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12:25 PM | ***Accumulating snow late Wednesday night/early Thursday...early estimates for DC, Philly, NYC...threat for significant snow is on the rise***

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Weather forecasting and analysis, space and historic events, climate information

12:25 PM | ***Accumulating snow late Wednesday night/early Thursday...early estimates for DC, Philly, NYC...threat for significant snow is on the rise***

Paul Dorian

 12Z NAM 3-km surface forecast map for 7am Thursday (snow in blue); map courtesy tropicaltidbits.com, NOAA/EMC

12Z NAM 3-km surface forecast map for 7am Thursday (snow in blue); map courtesy tropicaltidbits.com, NOAA/EMC

The threat for a snowstorm is increasing from Philly to Boston and accumulating snow is likely down to the DC metro region.  The weather pattern will be very active in the I-95 corridor over the next 48 hours ranging dramatically from near record warmth in some spots to accumulating snow.  It’ll be much warmer today in the southern Mid-Atlantic region and those unusually warm conditions will extend on Wednesday into the rest of the Mid-Atlantic region and there will be some shower activity to go along with the warm up.   Colder air will then push into the region tomorrow evening at the same time low pressure forms in the Mid-Atlantic region.  Rain is likely for awhile tomorrow night, but then as colder air moves in a changeover to snow will take place from northwest-to-southeast.  By early Thursday morning, intensifying low pressure will be just off the Mid-Atlantic coastline and the snow could be falling heavily; especially, in places north of the PA/MD border.  When all is said and done, this is likely to be the heaviest snowfall this season in many areas north of the PA/MD border with several inches of snow on the table.  This storm will likely head all the way up along the coastline dumping accumulating snow on eastern New England as well.

 24-hour change in upper-level energy forecast map by the GFS showing a stronger system in its latest run; maps courtesy tropicaltidbits.com, NOAA/EMC

24-hour change in upper-level energy forecast map by the GFS showing a stronger system in its latest run; maps courtesy tropicaltidbits.com, NOAA/EMC

Models are coming into general agreement on the formation of low pressure along a cold frontal boundary zone by late Wednesday and this system is likely to move to a position just off the Mid-Atlantic coastline by early Thursday morning.  Upper-level energy will drop into the middle of the country by tomorrow and this should be the catalyst for the formation of low pressure in the eastern states just at the same time colder air pushes in from the northwest after an unusually warm spell.  As event time approaches, the all-important upper-level energy is looking stronger and stronger as indicated by the difference maps between yesterday’s 12Z GFS model run (left) and today’s (right).  Precipitation from this developing low pressure system is likely to arrive in the I-95 corridor during the Wednesday evening hours - likely in the form of plain rain - but as colder air works its way into the area a changeover to snow is quite likely – occurring first in the northern and western suburbs.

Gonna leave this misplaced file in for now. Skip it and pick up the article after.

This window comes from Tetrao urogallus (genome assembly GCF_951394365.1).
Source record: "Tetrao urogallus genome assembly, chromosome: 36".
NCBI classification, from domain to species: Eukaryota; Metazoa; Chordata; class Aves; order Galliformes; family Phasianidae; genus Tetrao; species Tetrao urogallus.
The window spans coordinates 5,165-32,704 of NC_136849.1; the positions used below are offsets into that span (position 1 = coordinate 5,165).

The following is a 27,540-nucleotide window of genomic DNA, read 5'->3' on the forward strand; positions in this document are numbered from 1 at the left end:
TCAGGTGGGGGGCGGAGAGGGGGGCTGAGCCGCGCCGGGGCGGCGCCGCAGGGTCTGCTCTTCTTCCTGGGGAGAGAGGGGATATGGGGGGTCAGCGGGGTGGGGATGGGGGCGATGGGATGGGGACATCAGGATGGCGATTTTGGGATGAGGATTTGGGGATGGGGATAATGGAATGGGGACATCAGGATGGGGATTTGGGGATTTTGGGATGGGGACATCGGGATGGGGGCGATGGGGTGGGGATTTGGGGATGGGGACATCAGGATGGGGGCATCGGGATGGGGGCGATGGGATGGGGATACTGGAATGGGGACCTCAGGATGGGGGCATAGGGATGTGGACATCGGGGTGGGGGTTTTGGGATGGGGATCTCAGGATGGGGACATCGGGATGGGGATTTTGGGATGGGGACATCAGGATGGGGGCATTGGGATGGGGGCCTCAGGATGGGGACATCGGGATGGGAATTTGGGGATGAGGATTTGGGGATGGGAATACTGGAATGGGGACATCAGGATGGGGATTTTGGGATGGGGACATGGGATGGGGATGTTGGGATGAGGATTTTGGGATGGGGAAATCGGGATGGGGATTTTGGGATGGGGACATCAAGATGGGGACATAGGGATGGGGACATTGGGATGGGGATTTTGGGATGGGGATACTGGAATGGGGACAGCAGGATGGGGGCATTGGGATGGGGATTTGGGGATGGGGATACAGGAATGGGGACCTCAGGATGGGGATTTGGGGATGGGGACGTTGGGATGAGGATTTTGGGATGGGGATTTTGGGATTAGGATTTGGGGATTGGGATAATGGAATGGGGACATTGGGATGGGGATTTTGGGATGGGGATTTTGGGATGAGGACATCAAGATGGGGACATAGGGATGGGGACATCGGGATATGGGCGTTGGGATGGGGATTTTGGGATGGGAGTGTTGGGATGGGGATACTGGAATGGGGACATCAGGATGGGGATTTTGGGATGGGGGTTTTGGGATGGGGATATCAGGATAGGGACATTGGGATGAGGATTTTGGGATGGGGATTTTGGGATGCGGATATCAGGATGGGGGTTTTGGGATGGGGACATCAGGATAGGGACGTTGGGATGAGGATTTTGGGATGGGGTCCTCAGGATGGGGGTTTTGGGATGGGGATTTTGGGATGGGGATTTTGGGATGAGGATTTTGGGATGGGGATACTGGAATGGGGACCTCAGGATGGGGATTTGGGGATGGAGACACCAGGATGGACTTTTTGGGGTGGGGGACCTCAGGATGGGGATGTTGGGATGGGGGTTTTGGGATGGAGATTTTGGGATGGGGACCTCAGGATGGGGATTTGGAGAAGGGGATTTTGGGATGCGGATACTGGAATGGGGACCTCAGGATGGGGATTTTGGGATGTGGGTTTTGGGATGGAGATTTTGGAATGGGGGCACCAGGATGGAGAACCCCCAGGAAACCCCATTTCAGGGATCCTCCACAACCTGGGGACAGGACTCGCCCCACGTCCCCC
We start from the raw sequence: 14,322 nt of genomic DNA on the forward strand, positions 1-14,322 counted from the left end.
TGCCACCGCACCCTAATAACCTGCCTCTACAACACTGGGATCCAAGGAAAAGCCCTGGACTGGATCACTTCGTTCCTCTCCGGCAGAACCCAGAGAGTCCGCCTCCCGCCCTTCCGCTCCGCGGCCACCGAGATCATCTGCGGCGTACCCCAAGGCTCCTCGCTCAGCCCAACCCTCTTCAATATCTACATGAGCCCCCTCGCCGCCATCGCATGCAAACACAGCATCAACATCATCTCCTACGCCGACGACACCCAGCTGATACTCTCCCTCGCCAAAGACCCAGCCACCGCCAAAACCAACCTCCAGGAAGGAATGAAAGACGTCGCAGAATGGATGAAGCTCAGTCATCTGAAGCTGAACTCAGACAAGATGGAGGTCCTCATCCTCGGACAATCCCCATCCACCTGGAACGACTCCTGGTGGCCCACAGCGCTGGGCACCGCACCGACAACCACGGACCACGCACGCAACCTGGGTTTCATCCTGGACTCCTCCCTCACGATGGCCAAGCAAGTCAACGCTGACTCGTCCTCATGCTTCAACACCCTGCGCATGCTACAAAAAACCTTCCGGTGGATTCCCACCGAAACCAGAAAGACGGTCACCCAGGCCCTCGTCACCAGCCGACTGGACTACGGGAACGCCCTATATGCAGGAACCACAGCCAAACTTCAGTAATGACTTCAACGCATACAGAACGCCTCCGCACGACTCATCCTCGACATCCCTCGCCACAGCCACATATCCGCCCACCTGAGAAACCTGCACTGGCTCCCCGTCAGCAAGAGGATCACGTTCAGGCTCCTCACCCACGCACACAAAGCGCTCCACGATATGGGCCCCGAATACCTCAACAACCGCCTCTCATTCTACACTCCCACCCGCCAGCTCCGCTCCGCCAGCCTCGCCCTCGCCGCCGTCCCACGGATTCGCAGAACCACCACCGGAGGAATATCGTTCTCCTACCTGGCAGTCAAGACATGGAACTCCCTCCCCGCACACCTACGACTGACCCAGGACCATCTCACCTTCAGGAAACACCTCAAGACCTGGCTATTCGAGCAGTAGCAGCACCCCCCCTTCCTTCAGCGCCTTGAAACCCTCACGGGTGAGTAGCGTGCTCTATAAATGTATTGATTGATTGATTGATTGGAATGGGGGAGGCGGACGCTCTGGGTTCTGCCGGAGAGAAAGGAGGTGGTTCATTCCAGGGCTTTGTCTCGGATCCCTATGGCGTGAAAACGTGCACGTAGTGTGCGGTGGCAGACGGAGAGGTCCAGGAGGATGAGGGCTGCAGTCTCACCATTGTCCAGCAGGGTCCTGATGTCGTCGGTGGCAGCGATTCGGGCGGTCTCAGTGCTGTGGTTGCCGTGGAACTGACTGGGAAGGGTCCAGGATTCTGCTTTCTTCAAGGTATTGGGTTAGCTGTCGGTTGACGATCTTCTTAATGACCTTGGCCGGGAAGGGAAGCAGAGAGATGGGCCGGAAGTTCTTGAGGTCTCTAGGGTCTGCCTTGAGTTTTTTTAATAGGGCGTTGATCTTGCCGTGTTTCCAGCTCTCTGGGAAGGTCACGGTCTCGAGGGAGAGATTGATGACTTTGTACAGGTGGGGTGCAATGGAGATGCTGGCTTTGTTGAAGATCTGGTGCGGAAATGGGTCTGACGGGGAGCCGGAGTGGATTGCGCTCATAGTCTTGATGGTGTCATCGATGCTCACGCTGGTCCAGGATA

12Z GFS surface forecast map for 7am Thursday; map courtesy tropicaltidbits.com, NOAA/EMC

12Z GFS surface forecast map for 7am Thursday; map courtesy tropicaltidbits.com, NOAA/EMC

As the storm reaches the relatively warm waters just off the New Jersey coastline early Thursday morning, there could be a “sweet zone” time period where it is just cold enough for snow and the precipitation is falling heavily (i.e., as rapidly accumulating snow).  Today’s 12Z high-resolution NAM model run and the 12Z GFS show this “sweet zone” possibility in their latest forecast maps for early Thursday morning with heavy snow shown (in dark blue) across much of the area north of the PA/MD border.  Travel is looking quite problematic on Thursday morning along the I-95 corridor all the way from DC-to-Boston.

A few other thoughts…this snowfall is quite likely going to end up clinging to tree branches and bushes as the rainfall at the onset will wet everything and this will allow the snow to cling quite well.  While this potential scenario could lead to a very pretty snowfall, it could also lead to enough extra weight on branches that could be just too much for them – of course, all depending on how much snow actually falls. 

Preliminary snowfall estimates:
DC metro region: coating to 3 inches
Philly and NYC metro regions: 3-6 inches
The higher amounts in these snowfall ranges will likely occur in the northern and western suburbs where the changeover will first take place. 

Stay tuned, still details to iron out and if the strengthening trend for the upper-level support continues, snowfall amounts may have to be increased up and down the I-95 corridor.  

Meteorologist Paul Dorian
Vencore, Inc.
vencoreweather.com 

Video discussion: